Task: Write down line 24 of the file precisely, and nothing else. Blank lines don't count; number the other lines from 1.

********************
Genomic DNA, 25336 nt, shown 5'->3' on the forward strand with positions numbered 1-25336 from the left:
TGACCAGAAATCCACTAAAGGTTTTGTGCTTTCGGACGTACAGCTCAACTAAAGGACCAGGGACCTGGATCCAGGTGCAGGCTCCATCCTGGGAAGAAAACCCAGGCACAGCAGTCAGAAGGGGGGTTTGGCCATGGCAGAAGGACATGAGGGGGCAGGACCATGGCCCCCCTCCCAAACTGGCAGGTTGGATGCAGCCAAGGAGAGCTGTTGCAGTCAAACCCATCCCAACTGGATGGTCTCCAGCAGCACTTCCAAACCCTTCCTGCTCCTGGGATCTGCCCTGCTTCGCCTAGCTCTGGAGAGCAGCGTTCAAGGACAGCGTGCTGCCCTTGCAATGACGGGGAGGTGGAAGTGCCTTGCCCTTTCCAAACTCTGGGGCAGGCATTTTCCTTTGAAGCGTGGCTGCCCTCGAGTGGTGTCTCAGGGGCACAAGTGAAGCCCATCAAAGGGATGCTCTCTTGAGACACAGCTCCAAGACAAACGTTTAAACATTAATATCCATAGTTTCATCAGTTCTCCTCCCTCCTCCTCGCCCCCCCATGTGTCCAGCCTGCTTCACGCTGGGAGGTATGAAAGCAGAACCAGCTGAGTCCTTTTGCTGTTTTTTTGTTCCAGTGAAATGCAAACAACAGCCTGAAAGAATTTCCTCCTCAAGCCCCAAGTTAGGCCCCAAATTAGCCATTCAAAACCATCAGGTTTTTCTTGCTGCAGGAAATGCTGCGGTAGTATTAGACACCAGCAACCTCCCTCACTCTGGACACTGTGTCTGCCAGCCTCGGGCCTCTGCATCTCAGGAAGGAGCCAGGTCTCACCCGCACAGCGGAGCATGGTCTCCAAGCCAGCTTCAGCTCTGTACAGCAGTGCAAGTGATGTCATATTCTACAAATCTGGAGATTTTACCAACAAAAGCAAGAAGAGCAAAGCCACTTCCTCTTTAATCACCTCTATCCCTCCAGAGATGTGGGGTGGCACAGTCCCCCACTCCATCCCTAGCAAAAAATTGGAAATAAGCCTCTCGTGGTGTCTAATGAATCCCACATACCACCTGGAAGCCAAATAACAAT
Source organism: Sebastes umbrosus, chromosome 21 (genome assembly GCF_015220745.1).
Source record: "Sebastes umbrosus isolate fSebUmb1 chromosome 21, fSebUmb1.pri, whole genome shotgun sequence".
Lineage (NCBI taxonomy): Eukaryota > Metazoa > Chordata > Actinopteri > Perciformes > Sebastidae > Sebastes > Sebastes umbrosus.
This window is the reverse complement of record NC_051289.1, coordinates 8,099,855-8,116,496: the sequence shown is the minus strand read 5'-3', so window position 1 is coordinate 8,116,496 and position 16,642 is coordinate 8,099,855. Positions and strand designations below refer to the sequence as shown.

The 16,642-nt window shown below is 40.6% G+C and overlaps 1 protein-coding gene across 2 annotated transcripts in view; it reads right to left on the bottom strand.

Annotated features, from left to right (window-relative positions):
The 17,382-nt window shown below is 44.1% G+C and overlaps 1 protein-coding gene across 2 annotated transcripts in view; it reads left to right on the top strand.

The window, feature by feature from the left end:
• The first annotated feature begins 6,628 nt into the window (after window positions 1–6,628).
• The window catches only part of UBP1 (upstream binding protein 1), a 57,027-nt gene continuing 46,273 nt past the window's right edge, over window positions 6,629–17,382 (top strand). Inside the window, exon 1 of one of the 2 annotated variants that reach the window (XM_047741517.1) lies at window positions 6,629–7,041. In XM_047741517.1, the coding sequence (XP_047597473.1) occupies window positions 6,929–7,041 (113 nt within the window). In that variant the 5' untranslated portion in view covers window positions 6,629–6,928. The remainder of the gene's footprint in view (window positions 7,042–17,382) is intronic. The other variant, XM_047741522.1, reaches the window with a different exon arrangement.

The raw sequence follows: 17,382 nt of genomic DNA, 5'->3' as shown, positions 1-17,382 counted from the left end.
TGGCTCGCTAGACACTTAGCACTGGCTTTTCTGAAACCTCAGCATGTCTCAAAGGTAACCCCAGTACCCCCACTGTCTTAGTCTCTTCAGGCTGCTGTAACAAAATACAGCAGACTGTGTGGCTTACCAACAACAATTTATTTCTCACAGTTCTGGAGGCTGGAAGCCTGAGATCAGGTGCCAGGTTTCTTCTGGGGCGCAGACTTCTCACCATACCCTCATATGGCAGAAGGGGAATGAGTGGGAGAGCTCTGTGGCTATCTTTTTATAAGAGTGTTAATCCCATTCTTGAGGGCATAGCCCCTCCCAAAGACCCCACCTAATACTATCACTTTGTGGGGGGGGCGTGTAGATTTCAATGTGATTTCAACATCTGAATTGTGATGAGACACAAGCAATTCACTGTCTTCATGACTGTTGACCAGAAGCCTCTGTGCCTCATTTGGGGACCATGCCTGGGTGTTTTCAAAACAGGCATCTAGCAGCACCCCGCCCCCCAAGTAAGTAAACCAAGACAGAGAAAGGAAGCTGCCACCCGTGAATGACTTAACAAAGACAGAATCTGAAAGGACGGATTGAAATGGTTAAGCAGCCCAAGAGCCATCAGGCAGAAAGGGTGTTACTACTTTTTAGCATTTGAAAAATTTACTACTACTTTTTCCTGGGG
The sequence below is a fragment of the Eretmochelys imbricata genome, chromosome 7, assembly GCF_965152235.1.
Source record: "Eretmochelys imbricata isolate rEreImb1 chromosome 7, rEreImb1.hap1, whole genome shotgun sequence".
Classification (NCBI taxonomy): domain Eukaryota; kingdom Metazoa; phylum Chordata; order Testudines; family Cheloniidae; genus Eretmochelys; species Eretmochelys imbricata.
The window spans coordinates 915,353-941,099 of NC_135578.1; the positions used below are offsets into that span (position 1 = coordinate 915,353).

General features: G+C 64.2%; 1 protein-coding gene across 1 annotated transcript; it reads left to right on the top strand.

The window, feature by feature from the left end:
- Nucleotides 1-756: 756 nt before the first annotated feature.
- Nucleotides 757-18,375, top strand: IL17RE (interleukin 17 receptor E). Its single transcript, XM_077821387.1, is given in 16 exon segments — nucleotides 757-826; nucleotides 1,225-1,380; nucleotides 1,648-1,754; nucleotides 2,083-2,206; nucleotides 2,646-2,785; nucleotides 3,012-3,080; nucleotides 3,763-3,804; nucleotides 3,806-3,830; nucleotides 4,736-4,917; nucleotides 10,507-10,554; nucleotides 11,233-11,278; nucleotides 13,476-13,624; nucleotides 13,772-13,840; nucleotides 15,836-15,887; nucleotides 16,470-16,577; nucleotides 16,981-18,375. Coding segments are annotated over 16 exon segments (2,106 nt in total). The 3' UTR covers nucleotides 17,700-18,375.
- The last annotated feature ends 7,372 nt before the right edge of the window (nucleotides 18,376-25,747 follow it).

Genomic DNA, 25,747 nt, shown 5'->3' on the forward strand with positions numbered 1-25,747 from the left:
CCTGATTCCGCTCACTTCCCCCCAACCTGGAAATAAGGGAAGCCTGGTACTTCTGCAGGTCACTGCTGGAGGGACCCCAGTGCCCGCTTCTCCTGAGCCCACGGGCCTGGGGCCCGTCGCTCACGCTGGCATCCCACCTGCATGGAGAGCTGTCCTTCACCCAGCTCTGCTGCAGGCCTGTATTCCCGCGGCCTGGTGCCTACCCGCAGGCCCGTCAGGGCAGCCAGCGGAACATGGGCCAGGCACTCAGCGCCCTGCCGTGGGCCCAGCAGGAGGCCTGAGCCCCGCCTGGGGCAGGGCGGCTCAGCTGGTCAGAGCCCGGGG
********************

Genomic DNA, 25,747 nt, shown 5'->3' on the forward strand with positions numbered 1-25,747 from the left: